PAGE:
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Subscribe to the show in iTunes or Stitcher (Please leave a comment and rating.  It will help the show immensely.  Thank you!)

Sound Clip Bibliography

  • “Aniruddh Patel – Music And Biological Evolution.” YouTube. YouTube. Accessed November 10, 2015. http://www.youtube.com/watch?v=kvkqpnk_ukc+lilworks.
  • “Daniel Dennett – Evolution Of Language and Music.” YouTube. YouTube. Accessed November 10, 2015. https://www.youtube.com/watch?v=eofdtdjrses.
  • “Mischa Maisky Plays Bach Cello Suite No.1 in G (Full).” YouTube. YouTube. Accessed November 10, 2015. https://www.youtube.com/watch?v=mgqlxrtl3z0&list=plnmvuwzfw3kuweowucko7p1bh3m7cnh51.
  • “Which Came First: Language Or Music?” YouTube. YouTube. Accessed November 10, 2015. https://www.youtube.com/watch?v=r8eovaghnxg+fora.tv.

Music in the Episode

The music in this episode was provided by Podington Bear at soundofpicture.com and DoKashiteru featuring BillRayDrums. Licensed under Creative Commons

 

Math and Maupertuis

Pierre-Louis Moreau de Maupertuis loved math.  It was as essential to life as the air we breathe.  But math wasn’t the only thing that fascinated Maupertuis. Life did. Or, to be more specific, the origin and evolution of life. Math may hold the keys to unlocking the secrets of the universe, but, when it came to the secrets of life, its keys didn’t quite fit.  If there was a creator, finding the keys to his work had to involve careful study of the facts and an examination of the natural world with critical eyes.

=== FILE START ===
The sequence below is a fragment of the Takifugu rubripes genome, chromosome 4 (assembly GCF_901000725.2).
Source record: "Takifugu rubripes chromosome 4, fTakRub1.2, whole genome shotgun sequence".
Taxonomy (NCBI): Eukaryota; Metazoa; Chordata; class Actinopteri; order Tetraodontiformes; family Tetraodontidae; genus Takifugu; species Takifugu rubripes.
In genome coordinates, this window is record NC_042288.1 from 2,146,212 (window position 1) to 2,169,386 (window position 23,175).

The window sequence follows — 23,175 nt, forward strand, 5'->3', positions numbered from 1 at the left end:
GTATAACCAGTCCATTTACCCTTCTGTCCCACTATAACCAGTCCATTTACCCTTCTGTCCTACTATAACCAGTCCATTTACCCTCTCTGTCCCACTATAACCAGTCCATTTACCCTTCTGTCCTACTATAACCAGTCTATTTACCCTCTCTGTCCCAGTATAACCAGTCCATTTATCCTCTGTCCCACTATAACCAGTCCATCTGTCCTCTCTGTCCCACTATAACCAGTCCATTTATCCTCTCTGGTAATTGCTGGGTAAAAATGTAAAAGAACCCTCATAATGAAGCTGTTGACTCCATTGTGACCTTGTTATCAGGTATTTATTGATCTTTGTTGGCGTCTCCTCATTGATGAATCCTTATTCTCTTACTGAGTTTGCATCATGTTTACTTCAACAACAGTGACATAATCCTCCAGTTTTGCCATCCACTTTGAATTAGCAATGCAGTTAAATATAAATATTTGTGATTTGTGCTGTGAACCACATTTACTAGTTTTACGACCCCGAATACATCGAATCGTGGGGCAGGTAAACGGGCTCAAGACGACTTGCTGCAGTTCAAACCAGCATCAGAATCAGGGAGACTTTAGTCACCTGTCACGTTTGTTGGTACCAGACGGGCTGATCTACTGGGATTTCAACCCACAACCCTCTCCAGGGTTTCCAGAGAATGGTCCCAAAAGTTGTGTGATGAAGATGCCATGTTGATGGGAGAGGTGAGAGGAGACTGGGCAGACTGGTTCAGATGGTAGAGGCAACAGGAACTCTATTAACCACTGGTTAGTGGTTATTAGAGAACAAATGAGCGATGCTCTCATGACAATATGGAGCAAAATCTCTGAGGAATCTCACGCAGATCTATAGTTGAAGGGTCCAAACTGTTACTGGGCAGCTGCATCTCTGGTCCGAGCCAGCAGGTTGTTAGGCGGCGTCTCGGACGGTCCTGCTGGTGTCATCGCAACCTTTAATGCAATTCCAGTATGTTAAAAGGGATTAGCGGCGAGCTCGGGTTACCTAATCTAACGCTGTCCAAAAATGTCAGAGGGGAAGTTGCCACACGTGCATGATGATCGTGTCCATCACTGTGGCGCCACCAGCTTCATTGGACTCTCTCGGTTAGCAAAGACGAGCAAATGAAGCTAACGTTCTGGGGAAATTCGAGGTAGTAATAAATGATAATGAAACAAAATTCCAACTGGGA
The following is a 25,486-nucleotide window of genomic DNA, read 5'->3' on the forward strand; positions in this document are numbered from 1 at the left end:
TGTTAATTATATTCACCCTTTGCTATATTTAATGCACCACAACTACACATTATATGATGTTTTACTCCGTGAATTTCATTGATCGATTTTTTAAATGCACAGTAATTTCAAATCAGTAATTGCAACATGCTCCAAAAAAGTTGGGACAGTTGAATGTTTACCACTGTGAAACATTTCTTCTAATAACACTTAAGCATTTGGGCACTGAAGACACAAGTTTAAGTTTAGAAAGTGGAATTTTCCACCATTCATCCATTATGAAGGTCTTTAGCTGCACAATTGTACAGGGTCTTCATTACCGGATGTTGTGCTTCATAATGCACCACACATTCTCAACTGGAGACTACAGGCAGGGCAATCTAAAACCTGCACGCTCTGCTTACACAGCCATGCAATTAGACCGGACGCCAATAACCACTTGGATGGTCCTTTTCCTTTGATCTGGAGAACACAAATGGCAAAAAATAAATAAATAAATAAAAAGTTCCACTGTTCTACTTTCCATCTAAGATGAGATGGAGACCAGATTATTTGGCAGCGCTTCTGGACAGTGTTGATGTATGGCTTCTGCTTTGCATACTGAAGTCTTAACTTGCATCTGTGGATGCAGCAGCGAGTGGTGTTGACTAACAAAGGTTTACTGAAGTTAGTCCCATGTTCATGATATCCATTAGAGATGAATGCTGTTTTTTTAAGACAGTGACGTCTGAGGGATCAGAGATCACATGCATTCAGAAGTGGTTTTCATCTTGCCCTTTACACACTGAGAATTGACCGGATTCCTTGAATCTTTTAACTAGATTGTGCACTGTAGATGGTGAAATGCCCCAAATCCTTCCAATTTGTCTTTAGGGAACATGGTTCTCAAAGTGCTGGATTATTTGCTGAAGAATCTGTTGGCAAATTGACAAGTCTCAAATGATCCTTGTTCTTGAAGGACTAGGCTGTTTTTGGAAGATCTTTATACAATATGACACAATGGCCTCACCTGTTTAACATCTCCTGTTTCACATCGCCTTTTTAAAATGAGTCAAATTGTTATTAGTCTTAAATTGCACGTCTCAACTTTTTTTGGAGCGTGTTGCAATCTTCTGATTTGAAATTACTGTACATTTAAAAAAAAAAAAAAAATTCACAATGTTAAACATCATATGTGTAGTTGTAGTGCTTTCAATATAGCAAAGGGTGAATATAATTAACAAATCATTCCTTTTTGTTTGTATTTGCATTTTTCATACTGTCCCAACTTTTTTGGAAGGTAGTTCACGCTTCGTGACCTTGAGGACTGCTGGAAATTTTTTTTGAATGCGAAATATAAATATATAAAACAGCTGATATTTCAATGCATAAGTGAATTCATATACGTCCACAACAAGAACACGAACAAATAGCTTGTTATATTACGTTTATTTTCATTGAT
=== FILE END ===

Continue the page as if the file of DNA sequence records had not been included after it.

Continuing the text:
Maupertuis considered the entire history of the planet while writing about the transmutation of species.  His ideas would be echoed 114 years later when Charles Darwin published On the Origin of Species.

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Subscribe to the show in iTunes or Stitcher (Please leave a comment and rating.  It will help the show immensely.  Thank you!)

Music in the Episode

The music in this episode was provided by Kevin MacLeod at incompetech.com. Licensed under Creative Commons: By Attribution 3.0